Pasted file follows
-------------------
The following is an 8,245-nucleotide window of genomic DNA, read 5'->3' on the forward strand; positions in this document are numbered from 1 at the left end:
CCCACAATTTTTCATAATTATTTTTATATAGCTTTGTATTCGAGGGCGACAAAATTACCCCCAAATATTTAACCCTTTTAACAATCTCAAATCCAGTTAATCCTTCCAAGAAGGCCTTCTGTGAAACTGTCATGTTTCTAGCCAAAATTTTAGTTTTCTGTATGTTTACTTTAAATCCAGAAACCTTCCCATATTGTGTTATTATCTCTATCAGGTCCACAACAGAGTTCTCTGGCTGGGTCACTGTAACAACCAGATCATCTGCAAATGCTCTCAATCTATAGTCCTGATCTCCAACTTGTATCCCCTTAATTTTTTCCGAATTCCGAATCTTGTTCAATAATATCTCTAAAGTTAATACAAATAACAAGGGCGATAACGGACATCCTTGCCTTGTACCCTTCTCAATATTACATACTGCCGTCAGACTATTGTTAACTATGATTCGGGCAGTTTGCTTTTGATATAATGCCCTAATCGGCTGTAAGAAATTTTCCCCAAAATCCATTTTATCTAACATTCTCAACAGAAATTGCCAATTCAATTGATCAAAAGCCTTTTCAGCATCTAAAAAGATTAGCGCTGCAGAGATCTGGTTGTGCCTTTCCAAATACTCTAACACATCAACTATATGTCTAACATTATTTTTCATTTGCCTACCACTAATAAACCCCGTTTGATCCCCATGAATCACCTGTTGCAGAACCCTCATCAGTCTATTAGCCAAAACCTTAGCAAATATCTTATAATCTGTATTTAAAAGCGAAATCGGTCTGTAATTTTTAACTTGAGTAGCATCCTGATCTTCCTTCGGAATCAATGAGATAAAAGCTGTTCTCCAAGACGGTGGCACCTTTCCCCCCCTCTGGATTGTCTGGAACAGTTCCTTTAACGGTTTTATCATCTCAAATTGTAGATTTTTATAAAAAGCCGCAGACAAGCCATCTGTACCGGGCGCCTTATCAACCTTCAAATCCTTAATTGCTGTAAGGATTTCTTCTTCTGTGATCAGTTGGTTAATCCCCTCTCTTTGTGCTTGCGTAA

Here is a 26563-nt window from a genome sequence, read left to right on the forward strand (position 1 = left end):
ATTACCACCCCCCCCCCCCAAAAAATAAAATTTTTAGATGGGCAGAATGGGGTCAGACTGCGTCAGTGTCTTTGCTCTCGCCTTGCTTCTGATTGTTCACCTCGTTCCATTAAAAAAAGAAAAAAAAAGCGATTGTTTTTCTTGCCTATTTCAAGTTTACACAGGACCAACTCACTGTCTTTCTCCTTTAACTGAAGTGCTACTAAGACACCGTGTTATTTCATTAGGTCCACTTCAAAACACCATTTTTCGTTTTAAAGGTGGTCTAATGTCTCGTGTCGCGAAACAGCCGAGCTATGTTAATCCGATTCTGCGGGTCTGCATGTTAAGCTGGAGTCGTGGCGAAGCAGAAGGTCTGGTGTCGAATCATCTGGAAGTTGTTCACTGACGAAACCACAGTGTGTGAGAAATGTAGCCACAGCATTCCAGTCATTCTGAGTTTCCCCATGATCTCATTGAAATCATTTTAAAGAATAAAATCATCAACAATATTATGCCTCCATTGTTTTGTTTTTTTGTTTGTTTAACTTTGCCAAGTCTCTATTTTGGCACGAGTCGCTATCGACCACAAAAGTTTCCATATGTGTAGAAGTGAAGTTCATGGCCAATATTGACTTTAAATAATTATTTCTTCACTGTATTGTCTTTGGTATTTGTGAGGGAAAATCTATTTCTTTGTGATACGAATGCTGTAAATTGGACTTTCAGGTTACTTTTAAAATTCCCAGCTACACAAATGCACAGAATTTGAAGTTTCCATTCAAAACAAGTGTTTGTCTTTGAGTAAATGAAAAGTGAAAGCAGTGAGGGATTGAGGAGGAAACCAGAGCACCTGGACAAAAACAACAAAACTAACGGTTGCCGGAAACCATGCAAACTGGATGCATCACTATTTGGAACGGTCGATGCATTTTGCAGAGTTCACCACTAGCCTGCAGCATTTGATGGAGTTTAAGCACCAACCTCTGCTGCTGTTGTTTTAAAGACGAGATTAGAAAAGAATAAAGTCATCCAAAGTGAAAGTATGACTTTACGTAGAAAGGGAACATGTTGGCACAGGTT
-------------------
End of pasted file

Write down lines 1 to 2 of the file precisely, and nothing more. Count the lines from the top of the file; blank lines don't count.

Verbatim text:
The following is an 8,245-nucleotide window of genomic DNA, read 5'->3' on the forward strand; positions in this document are numbered from 1 at the left end:
CCCACAATTTTTCATAATTATTTTTATATAGCTTTGTATTCGAGGGCGACAAAATTACCCCCAAATATTTAACCCTTTTAACAATCTCAAATCCAGTTAATCCTTCCAAGAAGGCCTTCTGTGAAACTGTCATGTTTCTAGCCAAAATTTTAGTTTTCTGTATGTTTACTTTAAATCCAGAAACCTTCCCATATTGTGTTATTATCTCTATCAGGTCCACAACAGAGTTCTCTGGCTGGGTCACTGTAACAACCAGATCATCTGCAAATGCTCTCAATCTATAGTCCTGATCTCCAACTTGTATCCCCTTAATTTTTTCCGAATTCCGAATCTTGTTCAATAATATCTCTAAAGTTAATACAAATAACAAGGGCGATAACGGACATCCTTGCCTTGTACCCTTCTCAATATTACATACTGCCGTCAGACTATTGTTAACTATGATTCGGGCAGTTTGCTTTTGATATAATGCCCTAATCGGCTGTAAGAAATTTTCCCCAAAATCCATTTTATCTAACATTCTCAACAGAAATTGCCAATTCAATTGATCAAAAGCCTTTTCAGCATCTAAAAAGATTAGCGCTGCAGAGATCTGGTTGTGCCTTTCCAAATACTCTAACACATCAACTATATGTCTAACATTATTTTTCATTTGCCTACCACTAATAAACCCCGTTTGATCCCCATGAATCACCTGTTGCAGAACCCTCATCAGTCTATTAGCCAAAACCTTAGCAAATATCTTATAATCTGTATTTAAAAGCGAAATCGGTCTGTAATTTTTAACTTGAGTAGCATCCTGATCTTCCTTCGGAATCAATGAGATAAAAGCTGTTCTCCAAGACGGTGGCACCTTTCCCCCCCTCTGGATTGTCTGGAACAGTTCCTTTAACGGTTTTATCATCTCAAATTGTAGATTTTTATAAAAAGCCGCAGACAAGCCATCTGTACCGGGCGCCTTATCAACCTTCAAATCCTTAATTGCTGTAAGGATTTCTTCTTCTGTGATCAGTTGGTTAATCCCCTCTCTTTGTGCTTGCGTAA